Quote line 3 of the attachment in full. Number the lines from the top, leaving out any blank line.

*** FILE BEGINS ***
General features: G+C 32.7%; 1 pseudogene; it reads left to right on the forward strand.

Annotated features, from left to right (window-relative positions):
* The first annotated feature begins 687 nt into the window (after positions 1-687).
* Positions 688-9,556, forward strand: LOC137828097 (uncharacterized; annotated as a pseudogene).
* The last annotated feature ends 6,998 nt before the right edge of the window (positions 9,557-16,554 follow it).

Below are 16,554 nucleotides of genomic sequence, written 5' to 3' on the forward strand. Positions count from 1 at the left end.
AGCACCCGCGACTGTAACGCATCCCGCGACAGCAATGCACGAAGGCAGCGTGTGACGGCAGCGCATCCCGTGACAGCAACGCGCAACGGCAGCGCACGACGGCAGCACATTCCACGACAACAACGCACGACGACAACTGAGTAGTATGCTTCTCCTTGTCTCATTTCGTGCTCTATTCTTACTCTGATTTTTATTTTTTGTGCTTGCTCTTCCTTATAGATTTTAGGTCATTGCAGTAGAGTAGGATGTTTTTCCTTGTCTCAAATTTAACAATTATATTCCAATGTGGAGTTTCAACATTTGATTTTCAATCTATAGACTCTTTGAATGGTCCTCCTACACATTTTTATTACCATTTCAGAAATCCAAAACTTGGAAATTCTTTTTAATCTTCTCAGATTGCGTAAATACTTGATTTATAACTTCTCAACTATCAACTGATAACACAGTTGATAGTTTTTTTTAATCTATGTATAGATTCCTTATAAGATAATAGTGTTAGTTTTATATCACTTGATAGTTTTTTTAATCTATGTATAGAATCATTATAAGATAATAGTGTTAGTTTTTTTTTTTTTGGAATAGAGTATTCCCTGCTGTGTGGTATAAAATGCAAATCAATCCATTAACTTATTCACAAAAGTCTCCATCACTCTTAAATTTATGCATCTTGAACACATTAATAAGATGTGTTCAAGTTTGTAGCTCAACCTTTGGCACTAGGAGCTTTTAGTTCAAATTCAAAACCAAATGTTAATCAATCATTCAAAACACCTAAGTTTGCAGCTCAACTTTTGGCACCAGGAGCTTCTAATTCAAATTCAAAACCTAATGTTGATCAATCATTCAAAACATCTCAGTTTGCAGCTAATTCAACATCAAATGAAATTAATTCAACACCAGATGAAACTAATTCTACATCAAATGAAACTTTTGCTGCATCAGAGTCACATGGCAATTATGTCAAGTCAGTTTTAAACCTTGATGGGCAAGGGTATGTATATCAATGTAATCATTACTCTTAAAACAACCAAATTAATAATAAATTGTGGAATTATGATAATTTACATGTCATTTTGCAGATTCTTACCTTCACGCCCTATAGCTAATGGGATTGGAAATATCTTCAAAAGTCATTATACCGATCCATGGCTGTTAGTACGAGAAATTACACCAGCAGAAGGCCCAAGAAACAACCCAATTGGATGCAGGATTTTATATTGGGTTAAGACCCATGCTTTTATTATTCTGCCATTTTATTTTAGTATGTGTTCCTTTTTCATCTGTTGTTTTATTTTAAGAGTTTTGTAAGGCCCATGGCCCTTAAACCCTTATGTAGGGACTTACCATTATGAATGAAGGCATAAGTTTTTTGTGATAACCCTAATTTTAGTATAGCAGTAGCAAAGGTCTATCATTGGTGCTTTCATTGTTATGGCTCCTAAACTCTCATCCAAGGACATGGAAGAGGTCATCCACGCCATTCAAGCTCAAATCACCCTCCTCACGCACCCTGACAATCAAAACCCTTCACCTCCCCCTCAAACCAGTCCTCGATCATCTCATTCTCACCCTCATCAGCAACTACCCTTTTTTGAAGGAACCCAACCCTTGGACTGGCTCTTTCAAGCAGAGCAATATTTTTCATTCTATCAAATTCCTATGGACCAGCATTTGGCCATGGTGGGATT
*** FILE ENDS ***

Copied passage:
* The first annotated feature begins 687 nt into the window (after positions 1-687).